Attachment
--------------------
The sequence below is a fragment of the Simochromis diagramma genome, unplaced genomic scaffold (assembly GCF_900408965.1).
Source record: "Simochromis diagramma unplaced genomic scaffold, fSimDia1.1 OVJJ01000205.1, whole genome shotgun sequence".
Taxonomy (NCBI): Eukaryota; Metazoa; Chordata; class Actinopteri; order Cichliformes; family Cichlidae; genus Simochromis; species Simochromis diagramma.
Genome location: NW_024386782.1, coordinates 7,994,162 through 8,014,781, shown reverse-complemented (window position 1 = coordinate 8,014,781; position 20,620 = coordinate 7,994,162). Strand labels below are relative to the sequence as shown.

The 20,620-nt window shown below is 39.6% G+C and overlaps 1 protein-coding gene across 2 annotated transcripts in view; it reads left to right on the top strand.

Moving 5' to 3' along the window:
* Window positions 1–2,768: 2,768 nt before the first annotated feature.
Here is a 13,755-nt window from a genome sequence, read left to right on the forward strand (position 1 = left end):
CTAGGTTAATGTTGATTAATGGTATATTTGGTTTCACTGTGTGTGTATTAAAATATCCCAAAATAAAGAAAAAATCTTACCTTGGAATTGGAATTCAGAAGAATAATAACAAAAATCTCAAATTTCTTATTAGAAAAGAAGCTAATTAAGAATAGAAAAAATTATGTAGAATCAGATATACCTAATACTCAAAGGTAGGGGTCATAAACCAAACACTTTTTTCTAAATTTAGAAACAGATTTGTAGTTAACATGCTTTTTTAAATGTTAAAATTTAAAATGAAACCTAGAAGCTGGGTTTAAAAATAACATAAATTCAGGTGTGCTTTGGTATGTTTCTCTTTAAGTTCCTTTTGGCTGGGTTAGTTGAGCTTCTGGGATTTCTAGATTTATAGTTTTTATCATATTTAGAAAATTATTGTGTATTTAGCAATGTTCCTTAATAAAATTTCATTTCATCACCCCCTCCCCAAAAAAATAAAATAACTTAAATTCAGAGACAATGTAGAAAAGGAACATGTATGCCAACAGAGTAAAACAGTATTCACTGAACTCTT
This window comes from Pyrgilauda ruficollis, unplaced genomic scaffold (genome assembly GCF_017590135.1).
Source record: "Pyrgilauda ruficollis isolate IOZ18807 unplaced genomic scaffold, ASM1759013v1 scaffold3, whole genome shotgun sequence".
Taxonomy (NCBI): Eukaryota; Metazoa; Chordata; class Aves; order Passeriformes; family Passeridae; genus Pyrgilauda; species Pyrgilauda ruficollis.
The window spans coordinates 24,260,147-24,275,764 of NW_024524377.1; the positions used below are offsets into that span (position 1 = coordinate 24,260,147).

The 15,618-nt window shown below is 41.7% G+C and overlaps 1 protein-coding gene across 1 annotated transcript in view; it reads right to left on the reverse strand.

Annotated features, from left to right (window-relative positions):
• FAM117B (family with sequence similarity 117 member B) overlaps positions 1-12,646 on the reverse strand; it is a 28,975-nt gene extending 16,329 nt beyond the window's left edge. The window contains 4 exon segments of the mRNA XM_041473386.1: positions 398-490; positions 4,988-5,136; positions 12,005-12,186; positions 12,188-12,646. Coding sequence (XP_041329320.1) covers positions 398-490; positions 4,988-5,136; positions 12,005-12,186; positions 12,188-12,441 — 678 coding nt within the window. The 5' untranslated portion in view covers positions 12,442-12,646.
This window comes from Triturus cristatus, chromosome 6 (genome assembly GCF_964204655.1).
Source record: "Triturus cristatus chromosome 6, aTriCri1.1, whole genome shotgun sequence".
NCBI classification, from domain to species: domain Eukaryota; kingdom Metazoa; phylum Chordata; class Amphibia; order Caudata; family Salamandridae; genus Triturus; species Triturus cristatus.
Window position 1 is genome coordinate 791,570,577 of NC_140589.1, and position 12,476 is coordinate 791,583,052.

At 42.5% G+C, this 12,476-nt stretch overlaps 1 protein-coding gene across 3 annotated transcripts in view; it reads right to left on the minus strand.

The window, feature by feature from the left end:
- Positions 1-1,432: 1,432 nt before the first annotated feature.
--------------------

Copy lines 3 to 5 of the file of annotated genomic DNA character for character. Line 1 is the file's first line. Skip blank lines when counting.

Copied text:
Taxonomy (NCBI): Eukaryota; Metazoa; Chordata; class Actinopteri; order Cichliformes; family Cichlidae; genus Simochromis; species Simochromis diagramma.
Genome location: NW_024386782.1, coordinates 7,994,162 through 8,014,781, shown reverse-complemented (window position 1 = coordinate 8,014,781; position 20,620 = coordinate 7,994,162). Strand labels below are relative to the sequence as shown.

The 20,620-nt window shown below is 39.6% G+C and overlaps 1 protein-coding gene across 2 annotated transcripts in view; it reads left to right on the top strand.